High-performance and low-cost power storage are a key technology for the energy revolution. On the way scientists from Jena have an important step: you have developed a redox-flow battery, comes with plastic and salt.
Power can is soon completely produced from renewable energy sources, technically no problem. There are two big obstacles but: the lack of distribution networks and the too low capacity on power saving, to compensate for the natural fluctuations of the wind and Sun. The jump over the first requires above all money, for the second inventor spirit. Because the large batteries that it uses so far, are extremely expensive and harmful to the environment.
Redox flow batteries are called these devices that store energy in solids such as metals, but in electrolyte solutions. They are stored in two tanks, making the negative and the positive terminal separated by a special membrane. So far, the electrolyte solutions consist usually of vanadium ions dissolved in sulphuric acid. Because sulfuric acid is known to be very aggressive, the batteries hold also very long. And although vanadium is a very common on Earth element, which must be reduced but in an expensive process to pure metal.
Performance almost as high as in conventional technology in Strong Battery Made from Plastic and Salt
Chemists from the University of Jena have now developed a redox-flow battery in the vanadium nor sulfuric acid is necessary. “The novel to our battery system is that it can be produced far more cheaply, but achieved yet almost the capacity and performance of traditional, metal and acid systems”, says Dr. Martin Hager. Their battery technology present scientists in the latest issue of the Science Magazine Nature (DOI: 10.1038/nature15746).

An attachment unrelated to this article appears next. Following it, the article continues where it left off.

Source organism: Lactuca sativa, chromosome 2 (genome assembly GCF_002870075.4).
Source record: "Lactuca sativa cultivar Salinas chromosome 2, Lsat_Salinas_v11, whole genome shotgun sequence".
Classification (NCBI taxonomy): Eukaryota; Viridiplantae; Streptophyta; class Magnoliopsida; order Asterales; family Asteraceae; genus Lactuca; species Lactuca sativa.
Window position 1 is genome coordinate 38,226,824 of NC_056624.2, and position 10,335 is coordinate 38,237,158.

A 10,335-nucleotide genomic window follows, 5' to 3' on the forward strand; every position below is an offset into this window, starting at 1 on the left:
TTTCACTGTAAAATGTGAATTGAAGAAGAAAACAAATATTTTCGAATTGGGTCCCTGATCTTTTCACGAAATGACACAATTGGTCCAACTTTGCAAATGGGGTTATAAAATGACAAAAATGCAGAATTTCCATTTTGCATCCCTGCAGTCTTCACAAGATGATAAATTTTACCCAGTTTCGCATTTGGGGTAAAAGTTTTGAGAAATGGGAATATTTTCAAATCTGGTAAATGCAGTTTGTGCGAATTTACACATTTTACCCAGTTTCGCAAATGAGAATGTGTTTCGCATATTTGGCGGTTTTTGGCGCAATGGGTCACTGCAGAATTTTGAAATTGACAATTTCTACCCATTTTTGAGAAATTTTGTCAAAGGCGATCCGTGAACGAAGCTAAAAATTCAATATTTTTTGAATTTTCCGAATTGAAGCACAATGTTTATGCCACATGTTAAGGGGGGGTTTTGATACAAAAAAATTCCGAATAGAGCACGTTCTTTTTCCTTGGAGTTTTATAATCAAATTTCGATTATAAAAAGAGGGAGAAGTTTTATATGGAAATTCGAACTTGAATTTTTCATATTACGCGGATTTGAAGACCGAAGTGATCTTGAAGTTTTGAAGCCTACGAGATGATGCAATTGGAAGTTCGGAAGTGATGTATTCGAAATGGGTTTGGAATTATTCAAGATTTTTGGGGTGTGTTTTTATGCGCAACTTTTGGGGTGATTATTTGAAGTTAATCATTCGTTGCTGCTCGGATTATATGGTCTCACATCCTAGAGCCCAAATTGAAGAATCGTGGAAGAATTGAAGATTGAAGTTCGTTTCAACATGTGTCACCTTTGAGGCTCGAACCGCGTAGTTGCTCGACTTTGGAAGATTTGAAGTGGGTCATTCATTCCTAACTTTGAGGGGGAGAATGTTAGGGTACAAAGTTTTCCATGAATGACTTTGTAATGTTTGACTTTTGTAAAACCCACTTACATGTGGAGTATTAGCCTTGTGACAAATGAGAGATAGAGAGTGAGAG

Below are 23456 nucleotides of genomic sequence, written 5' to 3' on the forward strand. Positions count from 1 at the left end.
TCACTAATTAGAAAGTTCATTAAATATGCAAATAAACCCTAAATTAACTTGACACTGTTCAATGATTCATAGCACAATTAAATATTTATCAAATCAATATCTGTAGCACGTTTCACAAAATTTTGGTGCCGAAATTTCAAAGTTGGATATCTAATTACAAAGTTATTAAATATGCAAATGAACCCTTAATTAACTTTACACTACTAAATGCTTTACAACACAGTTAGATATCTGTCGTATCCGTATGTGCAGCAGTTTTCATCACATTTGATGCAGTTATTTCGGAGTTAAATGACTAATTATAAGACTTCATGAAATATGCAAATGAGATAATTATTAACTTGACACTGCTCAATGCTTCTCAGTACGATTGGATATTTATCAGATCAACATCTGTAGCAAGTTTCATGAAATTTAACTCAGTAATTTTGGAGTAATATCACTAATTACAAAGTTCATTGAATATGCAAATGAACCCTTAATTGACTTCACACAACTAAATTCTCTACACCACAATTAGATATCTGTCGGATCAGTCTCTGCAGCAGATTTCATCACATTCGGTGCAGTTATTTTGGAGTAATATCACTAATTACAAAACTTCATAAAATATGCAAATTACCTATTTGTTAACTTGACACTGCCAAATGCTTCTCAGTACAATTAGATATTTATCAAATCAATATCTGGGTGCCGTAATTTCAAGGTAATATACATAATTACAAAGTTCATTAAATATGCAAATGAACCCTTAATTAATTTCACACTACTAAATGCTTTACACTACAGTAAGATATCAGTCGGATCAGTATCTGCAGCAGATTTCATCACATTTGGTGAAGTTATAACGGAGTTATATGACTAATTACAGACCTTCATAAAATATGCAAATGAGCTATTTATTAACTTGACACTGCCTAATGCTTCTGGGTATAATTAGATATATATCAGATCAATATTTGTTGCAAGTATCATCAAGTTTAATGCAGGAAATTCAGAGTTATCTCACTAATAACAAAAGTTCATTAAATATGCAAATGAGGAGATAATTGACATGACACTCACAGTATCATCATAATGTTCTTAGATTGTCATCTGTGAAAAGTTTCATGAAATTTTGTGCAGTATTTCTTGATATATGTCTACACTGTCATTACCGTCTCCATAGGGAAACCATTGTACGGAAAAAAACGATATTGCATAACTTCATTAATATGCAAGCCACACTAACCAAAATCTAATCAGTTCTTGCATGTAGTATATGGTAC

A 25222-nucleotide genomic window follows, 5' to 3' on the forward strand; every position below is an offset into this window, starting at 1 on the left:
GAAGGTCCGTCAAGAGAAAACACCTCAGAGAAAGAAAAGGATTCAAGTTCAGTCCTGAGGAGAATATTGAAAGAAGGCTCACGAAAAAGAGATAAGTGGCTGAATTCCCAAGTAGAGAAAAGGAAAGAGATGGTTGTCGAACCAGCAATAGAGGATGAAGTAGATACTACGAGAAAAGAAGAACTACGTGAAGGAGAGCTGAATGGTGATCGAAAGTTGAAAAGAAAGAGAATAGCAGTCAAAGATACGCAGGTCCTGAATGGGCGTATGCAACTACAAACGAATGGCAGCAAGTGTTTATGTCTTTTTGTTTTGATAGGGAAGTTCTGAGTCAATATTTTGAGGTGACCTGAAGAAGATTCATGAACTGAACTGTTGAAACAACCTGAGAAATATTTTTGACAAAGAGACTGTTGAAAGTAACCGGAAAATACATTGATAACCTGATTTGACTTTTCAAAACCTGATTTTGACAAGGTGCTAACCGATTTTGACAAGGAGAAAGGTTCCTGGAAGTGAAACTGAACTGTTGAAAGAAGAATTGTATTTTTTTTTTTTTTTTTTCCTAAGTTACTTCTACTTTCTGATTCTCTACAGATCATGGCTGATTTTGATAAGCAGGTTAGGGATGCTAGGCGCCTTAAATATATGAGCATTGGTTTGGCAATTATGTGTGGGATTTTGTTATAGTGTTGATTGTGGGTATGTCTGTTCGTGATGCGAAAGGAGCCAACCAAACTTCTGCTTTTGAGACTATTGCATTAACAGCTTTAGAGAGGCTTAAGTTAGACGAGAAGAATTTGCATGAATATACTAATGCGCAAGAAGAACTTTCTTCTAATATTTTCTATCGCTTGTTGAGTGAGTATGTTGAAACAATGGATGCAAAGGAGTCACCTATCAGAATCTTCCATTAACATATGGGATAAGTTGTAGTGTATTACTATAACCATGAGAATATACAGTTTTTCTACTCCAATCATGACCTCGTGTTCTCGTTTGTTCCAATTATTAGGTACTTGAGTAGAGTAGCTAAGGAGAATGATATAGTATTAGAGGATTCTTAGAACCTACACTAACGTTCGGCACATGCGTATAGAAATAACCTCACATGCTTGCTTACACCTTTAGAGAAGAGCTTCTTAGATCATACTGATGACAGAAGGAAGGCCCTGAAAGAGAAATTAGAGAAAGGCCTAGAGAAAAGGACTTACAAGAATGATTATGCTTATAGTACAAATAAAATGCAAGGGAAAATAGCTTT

The liquid storage medium consists of polymers, which swim in a simple saline solution in the new invention. These new plastics were similar in their construction Plexiglas and styrofoam, the scientists explain. Compared to these traditional materials, they have but it is the advantage that they can absorb electrons and leave.
Because the saline solution is watery and hardly aggressive, researchers can use a layer of cellulose which is simple and cheap as a membrane between the electrolyte tank. “These polymer-based redox-flow battery making it ideal as a energy storage for large wind and solar systems”, says Prof. Ulrich S. Schubert, Chair of organic and macromolecular chemistry at the University of Jena.
Long shelf life and often rechargeable
Up to 10,000 times the Jenaer according to own statements could reload their new batteries, and that no significant loss of charge capacity. Now they are working mainly to increase the energy density and to develop stronger and more efficient systems. They want to offer then market-ready products when it will be ready in their own start up JenaBatteries GmbH.
Using a similar technique, the Liechtenstein company Nanoflowcell succeed production of small power units. Included in the electric car in Quantico, which Nanoflowcell has presented in March at the Geneva Auto show, is a redox-flow battery, which should also work with solution line and allow the car a range of 1000 km.